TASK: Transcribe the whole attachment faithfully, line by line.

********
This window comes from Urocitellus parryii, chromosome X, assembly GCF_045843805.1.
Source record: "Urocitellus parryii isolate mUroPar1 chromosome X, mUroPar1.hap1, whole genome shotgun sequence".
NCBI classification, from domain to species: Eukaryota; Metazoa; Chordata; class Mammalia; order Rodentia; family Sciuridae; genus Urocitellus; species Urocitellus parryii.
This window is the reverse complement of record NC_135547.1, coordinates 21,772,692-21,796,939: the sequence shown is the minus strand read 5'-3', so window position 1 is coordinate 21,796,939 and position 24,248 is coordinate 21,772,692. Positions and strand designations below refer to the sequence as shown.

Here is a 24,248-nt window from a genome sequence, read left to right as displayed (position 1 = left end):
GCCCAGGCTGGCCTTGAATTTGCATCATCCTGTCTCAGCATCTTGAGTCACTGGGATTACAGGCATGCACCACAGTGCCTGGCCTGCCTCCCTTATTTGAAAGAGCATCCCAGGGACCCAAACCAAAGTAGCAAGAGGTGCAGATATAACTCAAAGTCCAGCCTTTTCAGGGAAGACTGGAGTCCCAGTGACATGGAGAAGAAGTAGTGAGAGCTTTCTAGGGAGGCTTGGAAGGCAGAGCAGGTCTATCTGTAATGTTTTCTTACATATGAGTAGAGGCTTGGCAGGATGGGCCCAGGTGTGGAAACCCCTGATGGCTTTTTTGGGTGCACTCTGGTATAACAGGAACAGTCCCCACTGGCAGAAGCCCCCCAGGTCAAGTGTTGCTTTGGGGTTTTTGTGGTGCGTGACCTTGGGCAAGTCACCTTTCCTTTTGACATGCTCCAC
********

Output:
This window comes from Urocitellus parryii, chromosome X, assembly GCF_045843805.1.
Source record: "Urocitellus parryii isolate mUroPar1 chromosome X, mUroPar1.hap1, whole genome shotgun sequence".
NCBI classification, from domain to species: Eukaryota; Metazoa; Chordata; class Mammalia; order Rodentia; family Sciuridae; genus Urocitellus; species Urocitellus parryii.
This window is the reverse complement of record NC_135547.1, coordinates 21,772,692-21,796,939: the sequence shown is the minus strand read 5'-3', so window position 1 is coordinate 21,796,939 and position 24,248 is coordinate 21,772,692. Positions and strand designations below refer to the sequence as shown.

Here is a 24,248-nt window from a genome sequence, read left to right as displayed (position 1 = left end):
GCCCAGGCTGGCCTTGAATTTGCATCATCCTGTCTCAGCATCTTGAGTCACTGGGATTACAGGCATGCACCACAGTGCCTGGCCTGCCTCCCTTATTTGAAAGAGCATCCCAGGGACCCAAACCAAAGTAGCAAGAGGTGCAGATATAACTCAAAGTCCAGCCTTTTCAGGGAAGACTGGAGTCCCAGTGACATGGAGAAGAAGTAGTGAGAGCTTTCTAGGGAGGCTTGGAAGGCAGAGCAGGTCTATCTGTAATGTTTTCTTACATATGAGTAGAGGCTTGGCAGGATGGGCCCAGGTGTGGAAACCCCTGATGGCTTTTTTGGGTGCACTCTGGTATAACAGGAACAGTCCCCACTGGCAGAAGCCCCCCAGGTCAAGTGTTGCTTTGGGGTTTTTGTGGTGCGTGACCTTGGGCAAGTCACCTTTCCTTTTGACATGCTCCAC